Two veteran Washington voices, Mac McGarry and Jerry Phillips, are bringing back their familiar formats of ballads and conversation to the local weekend lineups.
Ballads are the territory of McGarry, who will be on WWRC-AM (980) Saturdays from noon to 4 p.m. starting Dec. 15.
McGarry, who started on the old WRC in 1950, has been off the air since August, when NBC sold the station to Greater Media.
What he has in mind for his pre-Felix Grant show follows the station's preference for the old standards -- he'll be playing some of the songs that made his afternoon drive show successful from 1960 to 1972.
"In the 1960s there was a separate track from rock 'n' roll -- Henry Mancini, Burt Bacharach and the form that Felix Grant brought to North America, the bossa nova," McGarry says. "We played the great vocalists, like Johnny Mathis, Frank Sinatra, Nat King Cole, Tony Bennett."
McGarry worked at WMAL on weekends from 1973 to 1979, and then had a talk show on WRC from 1979 until last August.
McGarry, who has been the host of "It's Academic" on NBC-owned WRC-TV for 23 years, likes the challenge of radio.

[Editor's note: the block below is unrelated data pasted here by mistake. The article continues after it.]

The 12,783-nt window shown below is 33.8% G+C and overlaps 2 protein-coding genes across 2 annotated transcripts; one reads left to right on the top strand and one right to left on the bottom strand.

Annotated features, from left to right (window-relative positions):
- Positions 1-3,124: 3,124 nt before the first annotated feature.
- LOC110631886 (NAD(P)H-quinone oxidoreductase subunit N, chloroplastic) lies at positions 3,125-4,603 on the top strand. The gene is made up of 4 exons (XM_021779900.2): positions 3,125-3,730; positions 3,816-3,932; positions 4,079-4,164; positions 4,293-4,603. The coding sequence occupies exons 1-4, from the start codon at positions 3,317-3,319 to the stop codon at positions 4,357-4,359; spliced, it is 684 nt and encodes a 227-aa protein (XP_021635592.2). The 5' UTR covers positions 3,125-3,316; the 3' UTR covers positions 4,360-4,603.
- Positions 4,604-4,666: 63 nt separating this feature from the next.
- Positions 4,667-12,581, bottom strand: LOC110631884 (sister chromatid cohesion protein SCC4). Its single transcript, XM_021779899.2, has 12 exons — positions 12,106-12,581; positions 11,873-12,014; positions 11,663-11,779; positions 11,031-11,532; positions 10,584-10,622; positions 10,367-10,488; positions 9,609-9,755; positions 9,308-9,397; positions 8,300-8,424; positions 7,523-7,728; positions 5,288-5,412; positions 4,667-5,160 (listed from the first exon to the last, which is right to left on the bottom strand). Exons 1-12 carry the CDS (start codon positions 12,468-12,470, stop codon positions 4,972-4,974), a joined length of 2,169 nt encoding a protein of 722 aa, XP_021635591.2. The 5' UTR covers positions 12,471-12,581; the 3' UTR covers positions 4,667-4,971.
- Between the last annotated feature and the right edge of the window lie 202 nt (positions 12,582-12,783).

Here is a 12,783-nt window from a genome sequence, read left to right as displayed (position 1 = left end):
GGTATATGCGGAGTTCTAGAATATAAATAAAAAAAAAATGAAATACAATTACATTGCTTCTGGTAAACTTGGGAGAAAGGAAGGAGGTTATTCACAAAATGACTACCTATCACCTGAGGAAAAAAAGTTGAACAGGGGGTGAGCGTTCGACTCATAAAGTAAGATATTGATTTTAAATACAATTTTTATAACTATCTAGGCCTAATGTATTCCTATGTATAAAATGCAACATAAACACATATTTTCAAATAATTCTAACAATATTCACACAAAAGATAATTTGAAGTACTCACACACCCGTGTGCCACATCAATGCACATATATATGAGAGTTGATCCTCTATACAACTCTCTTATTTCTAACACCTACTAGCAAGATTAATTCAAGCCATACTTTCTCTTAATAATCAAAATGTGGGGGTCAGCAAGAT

"You can't keep away from it," he says. "When you're on the air, nothing can bother you -- you develop a shield . . . In your own mind, you can be anyone you wish."
Phillips' specialty, on WOL-AM (1450) Sundays from 4 to 6 p.m., is music and talk. "The Jerry Phillips Community Sunday Show," as one WOL wit calls it, will emphasize Phillips' longstanding community ties.
Phillips, who works for the District government, hasn't had a regular show since he was fired from WHUR-FM two years ago.
The decline in community shows, particularly the type the late Petey Greene did so well, has alarmed Phillips.
"The community is not heard, the little people are not heard. When people can talk about what touches their life styles, that is very essential. Radio can provide that," he said.
A 20-year veteran of local radio, Phillips was host and producer of the morning show at WHUR for six years. In his career he received 80 community and media awards and twice Mayor Marion Barry proclaimed "a day" in his honor.